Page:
As a million advertising and sales gurus will tell you, ‘instil fear in the customer and you’ll create demand’. Whether you find being given the hard sell intimidating or an imaginary audition for QVC, this sales technique doesn’t float our PS Programmes boat anywhere near as much as a company building a relationship with a client, finding out what a client needs and bringing our experience to bear on solving their business problem.
Fear is a dangerous genie to let out of the bottle. One place you’re likely to hear a hard sale is in the tumble drier section of your local white goods showroom. As we know only too well, the mistakes at the top of a company are often felt by the people facing the customer: when your take home pay depends upon your ability to sell a product, a bad news story about that product can have a serious impact on the monthly figures. And that isn’t good for the salespeople, the retail company or the manufacturer. For all these reasons, the Hotpoint washing machine and tumble drier scandal that is currently unfolding in the nation’s homes spells bad news for the company.
Hotpoint is one brand under the Whirlpool umbrella: other brands include Indent and Creda, but we’re going to stick to referring to ‘Hotpoint’ to keep things straightforward.
This is not just another ‘communications gone wrong’ story – goodness knows that at PS Programmes we not only have our own extensive collection that we use as the basis for our crisis media management workshops and talks on the subject, we also hear informal tales of ‘near misses’ from clients. There are plenty of narrow escapes, could-have-beens and stories that managed to skim under the radar.
The Hotpoint situation demonstrates clearly why good communication and good business are two sides of the same coin. It should also serve as a warning that a mistake, badly handled, can have big implications at all levels of an organisation.
A problem with communicating with the public
We can play ‘Bad Comms Bingo’ with this situation. Disgruntled customers posting on social media? Check. Unrealistic promises made to smooth things over? Check. A general sense that the last people to see and respond to the problem were the leaders of the organisation that caused it? Check.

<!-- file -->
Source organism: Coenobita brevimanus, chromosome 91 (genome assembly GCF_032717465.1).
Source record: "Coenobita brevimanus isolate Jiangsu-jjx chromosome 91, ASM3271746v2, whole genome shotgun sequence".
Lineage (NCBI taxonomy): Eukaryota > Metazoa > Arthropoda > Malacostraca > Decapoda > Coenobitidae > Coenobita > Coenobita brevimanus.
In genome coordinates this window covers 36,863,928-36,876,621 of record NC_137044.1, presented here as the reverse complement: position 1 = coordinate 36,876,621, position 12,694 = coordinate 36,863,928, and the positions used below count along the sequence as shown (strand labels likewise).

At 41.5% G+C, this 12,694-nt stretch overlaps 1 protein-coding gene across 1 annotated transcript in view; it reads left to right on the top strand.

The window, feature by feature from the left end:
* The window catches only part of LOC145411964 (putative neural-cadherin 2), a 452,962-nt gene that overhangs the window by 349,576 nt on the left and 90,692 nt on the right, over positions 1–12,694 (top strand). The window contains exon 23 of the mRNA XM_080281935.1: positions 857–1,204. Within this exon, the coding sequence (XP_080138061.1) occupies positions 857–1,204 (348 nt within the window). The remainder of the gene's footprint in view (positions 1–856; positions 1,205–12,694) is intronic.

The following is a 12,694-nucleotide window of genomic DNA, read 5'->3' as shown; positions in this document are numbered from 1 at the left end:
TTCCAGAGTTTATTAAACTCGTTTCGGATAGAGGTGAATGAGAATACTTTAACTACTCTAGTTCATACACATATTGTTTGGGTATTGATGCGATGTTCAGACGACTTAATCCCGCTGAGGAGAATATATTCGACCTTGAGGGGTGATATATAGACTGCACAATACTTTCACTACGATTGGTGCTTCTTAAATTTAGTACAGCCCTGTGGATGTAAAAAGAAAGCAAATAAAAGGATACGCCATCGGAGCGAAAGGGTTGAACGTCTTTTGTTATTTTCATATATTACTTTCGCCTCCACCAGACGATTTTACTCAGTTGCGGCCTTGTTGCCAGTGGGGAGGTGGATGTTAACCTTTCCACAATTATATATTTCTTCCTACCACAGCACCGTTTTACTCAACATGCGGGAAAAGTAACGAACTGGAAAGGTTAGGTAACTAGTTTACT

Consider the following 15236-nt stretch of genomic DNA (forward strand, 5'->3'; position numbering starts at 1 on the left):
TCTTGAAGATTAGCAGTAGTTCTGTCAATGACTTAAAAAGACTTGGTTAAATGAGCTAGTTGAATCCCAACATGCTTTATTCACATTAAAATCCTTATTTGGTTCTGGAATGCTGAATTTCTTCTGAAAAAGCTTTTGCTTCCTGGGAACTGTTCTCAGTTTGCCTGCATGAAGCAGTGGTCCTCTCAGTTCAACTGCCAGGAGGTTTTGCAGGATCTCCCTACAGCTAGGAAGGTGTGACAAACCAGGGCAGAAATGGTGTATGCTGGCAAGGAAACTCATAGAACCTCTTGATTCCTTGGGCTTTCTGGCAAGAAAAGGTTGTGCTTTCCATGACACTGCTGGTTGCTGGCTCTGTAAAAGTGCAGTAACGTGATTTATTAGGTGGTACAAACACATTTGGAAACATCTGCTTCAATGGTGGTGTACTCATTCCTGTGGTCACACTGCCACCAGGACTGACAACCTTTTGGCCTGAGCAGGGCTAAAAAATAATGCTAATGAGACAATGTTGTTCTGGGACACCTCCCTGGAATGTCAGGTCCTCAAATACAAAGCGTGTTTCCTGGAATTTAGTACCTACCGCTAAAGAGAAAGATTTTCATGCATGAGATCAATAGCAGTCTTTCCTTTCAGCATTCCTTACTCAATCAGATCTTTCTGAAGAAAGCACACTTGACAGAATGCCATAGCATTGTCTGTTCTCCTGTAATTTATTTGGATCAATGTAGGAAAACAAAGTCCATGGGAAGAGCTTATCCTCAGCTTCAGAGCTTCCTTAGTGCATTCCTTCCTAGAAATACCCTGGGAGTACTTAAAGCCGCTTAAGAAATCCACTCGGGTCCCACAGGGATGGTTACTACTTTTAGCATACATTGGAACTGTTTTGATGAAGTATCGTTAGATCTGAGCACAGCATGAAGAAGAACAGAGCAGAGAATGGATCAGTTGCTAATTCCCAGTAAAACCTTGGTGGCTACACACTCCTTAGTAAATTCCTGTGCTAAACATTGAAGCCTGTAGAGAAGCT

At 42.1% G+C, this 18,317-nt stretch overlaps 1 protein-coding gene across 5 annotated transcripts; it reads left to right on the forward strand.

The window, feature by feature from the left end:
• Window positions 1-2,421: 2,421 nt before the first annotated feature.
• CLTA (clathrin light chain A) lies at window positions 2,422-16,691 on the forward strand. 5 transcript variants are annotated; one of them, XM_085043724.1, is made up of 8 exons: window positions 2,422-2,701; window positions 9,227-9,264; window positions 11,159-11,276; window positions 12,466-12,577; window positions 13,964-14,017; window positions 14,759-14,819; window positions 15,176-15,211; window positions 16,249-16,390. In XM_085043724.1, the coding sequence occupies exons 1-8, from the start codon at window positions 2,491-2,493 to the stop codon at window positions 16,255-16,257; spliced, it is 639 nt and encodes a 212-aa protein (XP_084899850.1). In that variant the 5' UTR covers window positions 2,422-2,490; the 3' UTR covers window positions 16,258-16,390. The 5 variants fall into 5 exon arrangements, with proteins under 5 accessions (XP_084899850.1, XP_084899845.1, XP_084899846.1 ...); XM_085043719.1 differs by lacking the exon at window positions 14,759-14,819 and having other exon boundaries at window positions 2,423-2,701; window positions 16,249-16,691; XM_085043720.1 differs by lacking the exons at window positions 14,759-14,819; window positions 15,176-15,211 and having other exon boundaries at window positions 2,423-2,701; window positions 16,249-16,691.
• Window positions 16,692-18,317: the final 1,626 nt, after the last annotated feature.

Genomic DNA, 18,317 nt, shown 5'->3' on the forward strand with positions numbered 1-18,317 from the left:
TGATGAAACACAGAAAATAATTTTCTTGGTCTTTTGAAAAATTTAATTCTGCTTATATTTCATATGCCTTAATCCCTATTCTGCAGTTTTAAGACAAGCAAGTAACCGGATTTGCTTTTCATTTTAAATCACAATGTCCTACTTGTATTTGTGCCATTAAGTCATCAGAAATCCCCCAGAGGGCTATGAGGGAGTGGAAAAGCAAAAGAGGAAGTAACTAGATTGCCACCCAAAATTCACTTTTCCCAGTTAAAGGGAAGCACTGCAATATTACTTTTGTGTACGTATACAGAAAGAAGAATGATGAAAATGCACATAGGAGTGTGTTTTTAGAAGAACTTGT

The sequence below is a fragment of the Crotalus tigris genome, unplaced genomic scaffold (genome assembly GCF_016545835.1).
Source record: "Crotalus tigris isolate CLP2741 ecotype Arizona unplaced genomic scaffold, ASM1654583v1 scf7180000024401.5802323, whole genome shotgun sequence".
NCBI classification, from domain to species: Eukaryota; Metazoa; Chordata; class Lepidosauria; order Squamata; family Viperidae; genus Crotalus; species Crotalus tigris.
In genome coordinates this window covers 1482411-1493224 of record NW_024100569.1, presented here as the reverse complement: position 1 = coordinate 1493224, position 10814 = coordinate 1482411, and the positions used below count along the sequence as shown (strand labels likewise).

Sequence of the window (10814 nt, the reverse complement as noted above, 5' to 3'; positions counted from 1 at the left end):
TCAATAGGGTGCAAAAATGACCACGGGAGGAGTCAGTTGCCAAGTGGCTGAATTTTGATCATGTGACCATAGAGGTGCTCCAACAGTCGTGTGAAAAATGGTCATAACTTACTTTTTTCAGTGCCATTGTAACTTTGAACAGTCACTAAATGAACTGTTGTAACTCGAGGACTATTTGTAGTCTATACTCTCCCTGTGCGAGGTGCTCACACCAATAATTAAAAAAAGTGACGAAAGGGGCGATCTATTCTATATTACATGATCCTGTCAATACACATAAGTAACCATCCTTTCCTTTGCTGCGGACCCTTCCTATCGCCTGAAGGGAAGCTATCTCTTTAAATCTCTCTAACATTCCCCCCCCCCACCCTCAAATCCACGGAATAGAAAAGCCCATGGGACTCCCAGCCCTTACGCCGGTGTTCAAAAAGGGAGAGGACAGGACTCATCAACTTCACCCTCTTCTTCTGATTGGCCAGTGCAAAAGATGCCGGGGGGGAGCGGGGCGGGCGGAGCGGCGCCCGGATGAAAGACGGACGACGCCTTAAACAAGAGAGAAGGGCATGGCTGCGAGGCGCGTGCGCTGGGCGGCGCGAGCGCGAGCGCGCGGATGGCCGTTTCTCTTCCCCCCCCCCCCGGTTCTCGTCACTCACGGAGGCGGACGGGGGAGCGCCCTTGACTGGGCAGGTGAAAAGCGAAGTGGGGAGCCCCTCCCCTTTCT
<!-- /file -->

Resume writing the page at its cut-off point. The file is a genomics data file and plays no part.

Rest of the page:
Hotpoint is a national, well-established and highly respected brand. While much of the news happens to ‘other people’, many of us have a product in our home with the Hotpoint logo on it. When such a news story hits, it triggers a nasty feeling that you may have a potentially lethal machine quietly sitting in a corner in your own home. How many times have you chucked something in the drier before you go out for the day? Or nodded off to the sound of tomorrow’s outfit rolling around in the machine? This is precisely the taint of mistrust that could be seriously affecting the company years from now.
Indeed, for a brand the road back from a moment of misjudged media management to restoring its reputation is a long one – just ask Skoda, whose brand renaissance may be thwarted in the wake of the VW emissions debacle.
Communications are vital, especially if they are multi-channel. Or, in plain English, deliver your message using your people who talk directly to your customers as well as using an official company spokesperson to speak to traditional media and on social media. Remember, when a crisis hits, customer services teams are the front line, and they are often under a huge amount of pressure. They will be the first port of call for many of your customers in a crisis, so it’s imperative that they are briefed and prepared so that they understand what to say to customers and how to say it.